As an undergraduate I remember getting so frustrated at a mandatory Political Science course that I complained to the Dean of Studies that the subject was not a ‘real’ one, not a ‘proper’ subject. Asked to explain what a ‘proper’ subject was I uttered something to the effect that it wasn’t eternal, that in fifty years the knowledge contained in the textbook would be completely forgotten (not just subsumed) and probably the subject would have ceased to exist. This post is my belated attempt to answer the Dean not only more cogently but also more comprehensively as I include other subjects, many of which didn’t exist at the time of my exchange. I would now include under the rubric of subjects that are not ‘proper’, according to the gospel of Malcolm: media studies, gender studies, ethnic studies, black studies, women’s studies, diversity studies and maybe even sociology. For the purposes of this post I will call these disciplines improper subjects.
It’s not just the bad writing. After all, poor writing can occur in any field, but surely writing as bad as the following can only exist in a field where any pretence at genuine inquiry has deliberately been made subservient to obscurantism for purposes of group solidarity. Here is Judith Butler, a gender theorist and currently a professor at Berkeley University in California, where she no doubt enjoys tenured status subsidized in part by my tax dollars:
“The move from a structuralist account in which capital is understood to structure social relations in relatively homologous ways to a view of hegemony in which power relations are subject to repetition, convergence, and rearticulation brought the question of temporality into the thinking of structure, and marked a shift from a form of Althusserian theory that takes structural totalities as theoretical objects to one in which the insights into the contingent possibility of structure inaugurate a renewed conception of hegemony as bound up with the contingent sites and strategies of the rearticulation of power.”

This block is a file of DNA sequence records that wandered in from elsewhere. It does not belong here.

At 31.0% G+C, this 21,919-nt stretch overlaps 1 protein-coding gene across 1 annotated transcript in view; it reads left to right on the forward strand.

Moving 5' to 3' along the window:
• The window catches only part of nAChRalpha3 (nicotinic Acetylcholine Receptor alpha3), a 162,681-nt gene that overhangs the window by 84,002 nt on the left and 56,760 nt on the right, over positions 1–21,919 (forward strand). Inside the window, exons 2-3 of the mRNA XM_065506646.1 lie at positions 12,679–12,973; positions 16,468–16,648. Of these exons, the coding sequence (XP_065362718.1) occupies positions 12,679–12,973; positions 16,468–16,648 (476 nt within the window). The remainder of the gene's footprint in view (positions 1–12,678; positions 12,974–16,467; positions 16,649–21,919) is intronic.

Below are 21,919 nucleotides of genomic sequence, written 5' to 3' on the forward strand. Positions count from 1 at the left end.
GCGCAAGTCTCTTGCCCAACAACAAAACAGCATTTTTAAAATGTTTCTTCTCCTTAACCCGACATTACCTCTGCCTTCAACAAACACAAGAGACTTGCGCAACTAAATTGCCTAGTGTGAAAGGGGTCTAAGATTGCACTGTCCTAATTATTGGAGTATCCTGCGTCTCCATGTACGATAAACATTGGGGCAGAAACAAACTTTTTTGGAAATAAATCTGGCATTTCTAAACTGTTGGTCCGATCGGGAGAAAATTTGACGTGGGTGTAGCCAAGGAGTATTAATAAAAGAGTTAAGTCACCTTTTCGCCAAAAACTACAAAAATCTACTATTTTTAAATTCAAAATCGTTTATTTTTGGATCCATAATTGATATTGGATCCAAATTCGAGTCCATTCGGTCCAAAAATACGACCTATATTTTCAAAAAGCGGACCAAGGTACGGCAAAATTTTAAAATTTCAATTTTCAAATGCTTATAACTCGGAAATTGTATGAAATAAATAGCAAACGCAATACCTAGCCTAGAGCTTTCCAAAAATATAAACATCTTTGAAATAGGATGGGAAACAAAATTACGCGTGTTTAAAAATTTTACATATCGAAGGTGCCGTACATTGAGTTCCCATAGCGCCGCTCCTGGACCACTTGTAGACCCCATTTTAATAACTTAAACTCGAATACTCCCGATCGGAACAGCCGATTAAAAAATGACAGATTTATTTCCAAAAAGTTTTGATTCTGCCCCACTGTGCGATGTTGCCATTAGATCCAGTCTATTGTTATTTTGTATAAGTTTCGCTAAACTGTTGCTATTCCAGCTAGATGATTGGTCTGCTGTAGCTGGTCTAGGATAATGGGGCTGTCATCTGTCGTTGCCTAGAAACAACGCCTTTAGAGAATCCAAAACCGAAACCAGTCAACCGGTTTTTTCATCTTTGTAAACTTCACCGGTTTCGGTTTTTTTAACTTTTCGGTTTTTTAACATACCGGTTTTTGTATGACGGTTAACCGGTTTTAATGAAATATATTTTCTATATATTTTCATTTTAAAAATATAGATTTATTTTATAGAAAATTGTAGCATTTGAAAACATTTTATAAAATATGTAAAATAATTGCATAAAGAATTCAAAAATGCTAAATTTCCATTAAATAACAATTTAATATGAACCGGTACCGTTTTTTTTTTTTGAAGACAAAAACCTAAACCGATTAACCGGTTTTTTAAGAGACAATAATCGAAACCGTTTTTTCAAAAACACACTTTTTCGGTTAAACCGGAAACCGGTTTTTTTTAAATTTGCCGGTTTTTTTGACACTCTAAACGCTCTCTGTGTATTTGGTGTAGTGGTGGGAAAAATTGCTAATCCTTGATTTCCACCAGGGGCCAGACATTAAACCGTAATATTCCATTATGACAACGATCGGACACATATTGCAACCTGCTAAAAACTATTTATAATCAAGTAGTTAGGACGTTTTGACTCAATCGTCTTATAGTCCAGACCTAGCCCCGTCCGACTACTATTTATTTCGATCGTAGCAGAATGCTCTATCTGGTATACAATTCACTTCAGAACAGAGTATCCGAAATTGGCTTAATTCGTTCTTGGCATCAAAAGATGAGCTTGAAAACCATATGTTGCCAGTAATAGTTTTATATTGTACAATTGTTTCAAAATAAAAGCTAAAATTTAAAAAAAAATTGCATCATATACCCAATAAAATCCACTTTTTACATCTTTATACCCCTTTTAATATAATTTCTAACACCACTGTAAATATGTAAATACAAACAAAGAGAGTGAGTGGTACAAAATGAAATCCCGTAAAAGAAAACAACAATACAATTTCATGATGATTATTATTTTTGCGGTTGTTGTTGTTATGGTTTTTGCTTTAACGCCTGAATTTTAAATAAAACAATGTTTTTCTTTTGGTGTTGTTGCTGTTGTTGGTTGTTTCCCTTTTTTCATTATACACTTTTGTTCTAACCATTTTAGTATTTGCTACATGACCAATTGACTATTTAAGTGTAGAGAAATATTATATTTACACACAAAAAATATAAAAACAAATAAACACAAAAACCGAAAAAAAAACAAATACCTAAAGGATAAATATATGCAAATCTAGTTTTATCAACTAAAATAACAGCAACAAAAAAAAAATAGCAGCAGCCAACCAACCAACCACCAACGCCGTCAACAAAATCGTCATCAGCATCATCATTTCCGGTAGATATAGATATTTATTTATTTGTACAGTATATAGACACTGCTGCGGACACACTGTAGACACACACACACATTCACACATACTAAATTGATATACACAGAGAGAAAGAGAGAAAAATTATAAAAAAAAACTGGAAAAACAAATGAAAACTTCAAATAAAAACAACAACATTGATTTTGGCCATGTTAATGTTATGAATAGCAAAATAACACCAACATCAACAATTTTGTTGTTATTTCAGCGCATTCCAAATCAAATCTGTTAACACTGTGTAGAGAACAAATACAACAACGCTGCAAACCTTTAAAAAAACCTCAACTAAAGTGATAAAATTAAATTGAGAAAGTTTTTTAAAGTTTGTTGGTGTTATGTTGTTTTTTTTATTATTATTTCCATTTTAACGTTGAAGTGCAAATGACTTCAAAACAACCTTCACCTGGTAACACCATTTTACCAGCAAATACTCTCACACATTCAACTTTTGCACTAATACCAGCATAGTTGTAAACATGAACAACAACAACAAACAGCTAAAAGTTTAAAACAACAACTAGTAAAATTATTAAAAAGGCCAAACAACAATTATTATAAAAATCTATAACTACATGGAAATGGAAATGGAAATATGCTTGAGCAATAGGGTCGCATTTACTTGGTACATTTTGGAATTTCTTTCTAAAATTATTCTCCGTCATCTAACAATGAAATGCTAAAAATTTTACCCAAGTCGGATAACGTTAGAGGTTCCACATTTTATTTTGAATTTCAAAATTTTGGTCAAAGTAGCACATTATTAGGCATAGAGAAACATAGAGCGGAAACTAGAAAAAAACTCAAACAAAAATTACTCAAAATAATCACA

Economics is the study of human action and the closest thing we have to a social science. The tools of economics have been successfully used to study areas as diverse as religion, family, law, politics, discrimination and sexuality. If the improper subjects were really about disinterested research their departments would require students to take courses in economics so they could apply economic tools to their respective areas of study. The reason they don’t do this is that the improper subjects are not true academic disciplines but rather indoctrination camps to prepare students for political activism in support of a preset agenda. This is no secret and even a cursory review of university websites where the improper subjects are taught will yield examples similar to the following from the University of San Francisco’s Gender and Sexualities course:
“Pragmatically, the minor aims to… prepare students for informed political action.”
Continue to produce graduates in these areas, lacking real work skills but articulate and self-righteous about student rights, the rights of women, the rights of minorities, the rights of gays, the right to a minimum wage, the right to health care, the right to green energy and the right to clean air etc., and you are well on your way to breaking up the body politic into warring factions, each trying to get the largest slice. Come to think of it, didn’t we reach that point long ago?
“Creating whole departments of ethnic, gender, and other “studies” was part of the price of academic peace. All too often, these “studies” are about propaganda rather than serious education. Academic campuses have become among the least free places in America. “Speech codes,” vaguely worded but zealously applied to those who dare to say anything that is not politically correct, have become the norm. Few professors would dare to publish research or teach a course debunking the claims made in various ethnic, gender, or other “studies” courses.” Thomas Sowell